They added that the bodily remains of two victims had already been found and identified a few months ago. The remains of a third victim had DNA samples matching remains that were previously found in the mass grave in Rudnica, the nearby quarry discovered in 2014, meaning the person’s remains were found in two seperate graves.

“This mass grave [Kiževak] is connected directly to the massacres that took place in the region of Drenica,” Makolli said. 

One crime scene out of many

Makolli said that they believe that remains found in Kiževak belong to the victims killed in the Rezallë massacre, a village in Skenderaj in the Drenica region on April 5, 1999, where 42 Albanian civilians were killed. According to the Humanitarian Law Center (HLC) the crime in Rezallë was committed during an operation undertaken by the Yugoslav Army and Serbia’s Ministry of Internal Affairs (MUP) and the human remains of 28 victims from the village were exhumed in Rudnica. 

Reports that document war crimes in Kosovo also note that all remains of victims found in the Rudnica mass grave besides Rezallë massacre, belong to the victims of Çikatovё e Vjetёr, Zabel i Ulët and Gllanasellë massacres, all villages in the Drenica region. 

Between January 1998 and December 1999, more than 13,000 people were killed or went missing during the war in Kosovo and its immediate aftermath. Over 10,000 were civilians. The HLC estimates that 8,693 Albanians, 1,196 Serbs, 445 Roma and other minorities were killed in Kosovo. At the end of the war it was estimated that there were 5,500-6,000 missing people, although that number has been reduced over the years, largely due to the steady discovery of mass graves. Today 1,600 people are still missing: Over 1000 Albanians and over 400 Serbs, Roma and other minority communities’ members.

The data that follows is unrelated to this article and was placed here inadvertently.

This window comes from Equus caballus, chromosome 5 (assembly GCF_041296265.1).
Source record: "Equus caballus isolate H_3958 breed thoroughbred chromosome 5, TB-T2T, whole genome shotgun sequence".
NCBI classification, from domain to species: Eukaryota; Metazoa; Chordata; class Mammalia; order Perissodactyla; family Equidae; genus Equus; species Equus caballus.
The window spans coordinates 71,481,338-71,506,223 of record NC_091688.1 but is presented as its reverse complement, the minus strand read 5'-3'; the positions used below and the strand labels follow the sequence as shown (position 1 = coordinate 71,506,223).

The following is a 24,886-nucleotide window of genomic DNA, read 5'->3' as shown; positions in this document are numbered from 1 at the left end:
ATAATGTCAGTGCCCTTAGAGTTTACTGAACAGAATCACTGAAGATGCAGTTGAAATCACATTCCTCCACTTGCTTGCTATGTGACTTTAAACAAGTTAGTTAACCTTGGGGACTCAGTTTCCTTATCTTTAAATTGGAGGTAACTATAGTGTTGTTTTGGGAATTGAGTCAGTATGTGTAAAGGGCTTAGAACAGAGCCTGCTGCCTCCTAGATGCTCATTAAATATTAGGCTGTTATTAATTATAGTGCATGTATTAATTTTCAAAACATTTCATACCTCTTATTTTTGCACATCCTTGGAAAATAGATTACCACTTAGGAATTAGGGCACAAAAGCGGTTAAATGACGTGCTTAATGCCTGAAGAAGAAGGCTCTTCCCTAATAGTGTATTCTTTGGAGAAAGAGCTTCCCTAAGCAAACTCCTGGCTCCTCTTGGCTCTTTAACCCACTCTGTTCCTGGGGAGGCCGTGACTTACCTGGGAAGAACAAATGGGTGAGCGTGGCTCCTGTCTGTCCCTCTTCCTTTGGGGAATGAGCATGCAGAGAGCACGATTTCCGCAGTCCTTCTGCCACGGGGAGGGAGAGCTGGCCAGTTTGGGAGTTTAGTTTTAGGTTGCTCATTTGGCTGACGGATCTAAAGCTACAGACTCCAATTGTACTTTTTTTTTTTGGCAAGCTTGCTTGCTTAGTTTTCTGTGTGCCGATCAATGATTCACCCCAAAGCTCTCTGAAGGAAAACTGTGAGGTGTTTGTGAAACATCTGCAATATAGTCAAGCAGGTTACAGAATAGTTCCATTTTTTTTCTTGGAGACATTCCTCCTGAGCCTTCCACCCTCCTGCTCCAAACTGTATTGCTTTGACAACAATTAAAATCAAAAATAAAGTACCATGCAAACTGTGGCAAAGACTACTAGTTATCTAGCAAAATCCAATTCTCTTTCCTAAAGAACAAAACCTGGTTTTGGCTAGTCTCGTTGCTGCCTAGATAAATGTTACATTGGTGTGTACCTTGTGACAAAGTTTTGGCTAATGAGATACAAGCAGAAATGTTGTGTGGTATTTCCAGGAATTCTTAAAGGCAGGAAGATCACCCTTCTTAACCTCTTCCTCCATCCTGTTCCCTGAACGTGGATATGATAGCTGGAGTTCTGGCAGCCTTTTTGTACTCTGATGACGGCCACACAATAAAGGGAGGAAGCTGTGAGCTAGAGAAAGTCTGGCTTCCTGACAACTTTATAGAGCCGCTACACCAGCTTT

Photos: Atdhe Mulla / K2.0

To date, the bodies of more than 940 Kosovar Albanians whose disappearances were caused by Serbian forces have been exhumed in Serbia. A mass grave in the village of Petrovo Selo in Vojvodina, northern Serbia, was found to contain the remains of at least 61 victims, while the remains of 84 people were found in Lake Perućac in western Serbia. The most recent discovery before Kiževak was a mass grave at the Rudnica quarry near the Raška. Other mass graves have also been located within Kosovo. 

According to the HLC, the bodies found in mass graves were not only male, but women and children were also found. The cause of their deaths, in most cases, was a gunshot wound, mainly to the head, suggesting that the victims did not die in combat but as a result of execution-style killings outside of combat.